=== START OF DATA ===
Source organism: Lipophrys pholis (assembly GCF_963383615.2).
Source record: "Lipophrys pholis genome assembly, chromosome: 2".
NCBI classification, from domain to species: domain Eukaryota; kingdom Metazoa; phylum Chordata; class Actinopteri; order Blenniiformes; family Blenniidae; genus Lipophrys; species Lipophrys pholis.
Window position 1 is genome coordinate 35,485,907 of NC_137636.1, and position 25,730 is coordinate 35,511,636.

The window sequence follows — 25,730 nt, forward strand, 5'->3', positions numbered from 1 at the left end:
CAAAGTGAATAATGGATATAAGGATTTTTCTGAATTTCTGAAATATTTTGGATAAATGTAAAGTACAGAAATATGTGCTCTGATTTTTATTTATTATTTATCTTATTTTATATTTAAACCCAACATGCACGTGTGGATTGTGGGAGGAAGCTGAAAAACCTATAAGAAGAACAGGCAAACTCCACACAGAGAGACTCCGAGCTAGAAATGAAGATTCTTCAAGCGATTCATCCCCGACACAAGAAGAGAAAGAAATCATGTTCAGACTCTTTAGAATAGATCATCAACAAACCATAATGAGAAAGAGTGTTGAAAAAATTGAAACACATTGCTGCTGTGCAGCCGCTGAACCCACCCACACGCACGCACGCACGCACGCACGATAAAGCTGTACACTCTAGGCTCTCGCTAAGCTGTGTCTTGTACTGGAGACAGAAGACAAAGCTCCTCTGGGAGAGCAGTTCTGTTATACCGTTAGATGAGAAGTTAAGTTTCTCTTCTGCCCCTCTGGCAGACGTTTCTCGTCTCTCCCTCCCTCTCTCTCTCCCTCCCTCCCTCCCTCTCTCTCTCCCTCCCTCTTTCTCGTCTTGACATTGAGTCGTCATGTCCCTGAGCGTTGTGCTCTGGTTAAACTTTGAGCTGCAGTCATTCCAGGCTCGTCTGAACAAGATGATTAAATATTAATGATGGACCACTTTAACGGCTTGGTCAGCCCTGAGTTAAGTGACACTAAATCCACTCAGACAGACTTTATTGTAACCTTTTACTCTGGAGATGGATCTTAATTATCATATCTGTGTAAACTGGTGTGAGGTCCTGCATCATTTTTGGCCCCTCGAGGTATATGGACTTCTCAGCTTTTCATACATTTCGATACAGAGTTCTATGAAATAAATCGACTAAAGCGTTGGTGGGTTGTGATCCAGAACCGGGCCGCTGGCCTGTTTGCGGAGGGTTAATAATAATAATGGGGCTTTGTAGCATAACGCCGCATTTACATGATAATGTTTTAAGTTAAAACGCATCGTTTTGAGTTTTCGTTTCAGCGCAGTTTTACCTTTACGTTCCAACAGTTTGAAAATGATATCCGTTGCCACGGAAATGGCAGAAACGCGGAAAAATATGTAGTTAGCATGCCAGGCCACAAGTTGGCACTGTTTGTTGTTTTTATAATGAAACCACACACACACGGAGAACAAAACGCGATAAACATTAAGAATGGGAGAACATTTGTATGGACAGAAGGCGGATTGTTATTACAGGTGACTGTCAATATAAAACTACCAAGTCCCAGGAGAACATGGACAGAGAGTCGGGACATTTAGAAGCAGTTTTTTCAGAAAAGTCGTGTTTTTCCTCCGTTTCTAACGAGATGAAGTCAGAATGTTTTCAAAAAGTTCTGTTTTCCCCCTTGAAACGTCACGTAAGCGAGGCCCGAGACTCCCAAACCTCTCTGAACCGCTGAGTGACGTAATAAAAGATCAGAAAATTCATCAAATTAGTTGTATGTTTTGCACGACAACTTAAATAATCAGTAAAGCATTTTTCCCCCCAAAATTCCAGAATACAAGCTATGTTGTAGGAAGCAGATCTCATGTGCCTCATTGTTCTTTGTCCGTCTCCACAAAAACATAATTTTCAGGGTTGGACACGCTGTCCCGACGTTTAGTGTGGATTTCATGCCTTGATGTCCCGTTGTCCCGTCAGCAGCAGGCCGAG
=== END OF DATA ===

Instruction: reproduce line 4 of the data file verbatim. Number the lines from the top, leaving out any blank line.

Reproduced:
Window position 1 is genome coordinate 35,485,907 of NC_137636.1, and position 25,730 is coordinate 35,511,636.